There is no doubt that UK business school deans have experienced phenomenal success in appealing to international and premium fee paying students. The UK has more triple accredited business schools than any other country. Like the Netherlands, the UK has three business schools ranked in the most recent University of Texas Dallas Top 100 Business School Research Rankings, i.e. the highest amongst European countries and the same as Singapore. Moreover, the UK has recruited international talent to the position of dean from leading institutions, for example to Cambridge, Cranfield, and Oxford from INSEAD, IMD, and Harvard respectively. Now that US business schools are declining and Asian and European schools are rising in the FT global MBA rankings (Collet and Vives, 2013), we are well placed to understand business and management education and research beyond the dominant US model.

Nevertheless, in the UK we are seeing falling full-time MBA student numbers and fewer Chinese and Indian students as a consequence of students being included in net migration targets. Internal and institutional mergers are resulting in the appointment of faculty deans without business school experience and the creation of positions of heads of departments of management, thereby deleting the traditional title of business school dean. As income is based mainly on tuition fees used to maintain expensive ‘castles’ (Cornuel, 2014) and cross university subsidies, as well as internationally mobile faculty, the business school deanship can seem like ‘mission impossible.’

The 2014 annual ABS leadership pipeline survey responses revealed that deans are expected to provide leadership, motivate, inspire and encourage people and manage stakeholders. Usually their ‘going in’ mandate is to deal with change, performance management, risk, and to make decisions. Self-management and personal resilience as well as negotiating skills are viewed as particularly important. Discrepancies between the remit discussed at interview and the subsequent actual mandate tend to relate to the need for greater decentralisation and agility on the part of the business school. Recruiting and the student experience are key challenges. In addition, some deans found staff morale lower than anticipated and that their jobs were more operational and less strategic with fewer opportunities to make university-wide strategic contributions than originally envisaged. There was also concern about disinterest from the centre and often a school’s financial performance turning out to be lower than expected.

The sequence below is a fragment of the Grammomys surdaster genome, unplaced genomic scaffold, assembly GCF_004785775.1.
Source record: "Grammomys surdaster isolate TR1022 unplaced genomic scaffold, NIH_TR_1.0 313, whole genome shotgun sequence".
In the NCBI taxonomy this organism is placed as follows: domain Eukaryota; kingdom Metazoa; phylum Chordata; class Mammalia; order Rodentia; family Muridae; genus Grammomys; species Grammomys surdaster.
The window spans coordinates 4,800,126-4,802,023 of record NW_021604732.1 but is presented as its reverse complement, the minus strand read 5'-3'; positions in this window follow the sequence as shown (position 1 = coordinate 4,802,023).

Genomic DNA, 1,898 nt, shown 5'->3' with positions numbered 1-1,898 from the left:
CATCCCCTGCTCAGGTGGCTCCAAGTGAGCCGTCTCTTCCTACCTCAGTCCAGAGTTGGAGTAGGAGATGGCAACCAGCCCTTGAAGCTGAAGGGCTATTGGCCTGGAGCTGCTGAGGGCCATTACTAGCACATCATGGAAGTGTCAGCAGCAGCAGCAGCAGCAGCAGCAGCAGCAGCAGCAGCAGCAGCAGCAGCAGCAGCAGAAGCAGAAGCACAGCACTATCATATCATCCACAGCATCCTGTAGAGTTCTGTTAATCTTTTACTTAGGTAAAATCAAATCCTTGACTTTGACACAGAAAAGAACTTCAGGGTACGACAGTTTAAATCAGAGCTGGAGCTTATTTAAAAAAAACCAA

Internally, deans sought better quality services from the central university, people and change management skills, and a focus on more realistic content for a 21st century curriculum. Suggestions to improve the dean’s lot included greater peer exchange, possible case studies of successful business school deanship, and examples of how deans have managed to keep their research intact while at the same time creating further opportunities post deanship.

These findings suggest that we need greater appreciation of what types of dean fit different schools and better understanding of the expectations of and support for the role. Despite a typically one-size-fits-all list of attributes in advertisements for business school deans, context remains hugely important. Entrepreneurial leadership, balancing compliance and innovation in a constrained complex and contested public sector context with multiple stakeholders are tough activities. This is especially so where notions of distributed and responsible leadership can be difficult to enact as academic faculty are incentivised by individualistic targets related to journal publications rather than engaged citizenship within the university. Individual faculty members and business school deans are both struggling for greater self-determination. Overall, it seems that current deans are preoccupied with making sense of their circumstances and facilitating change. They attend less to championing their value publicly which is an aspect of the role that needs to be addressed. They must work persuasively to shape and drive change from a middle position within institutional and industry constraints to get things done.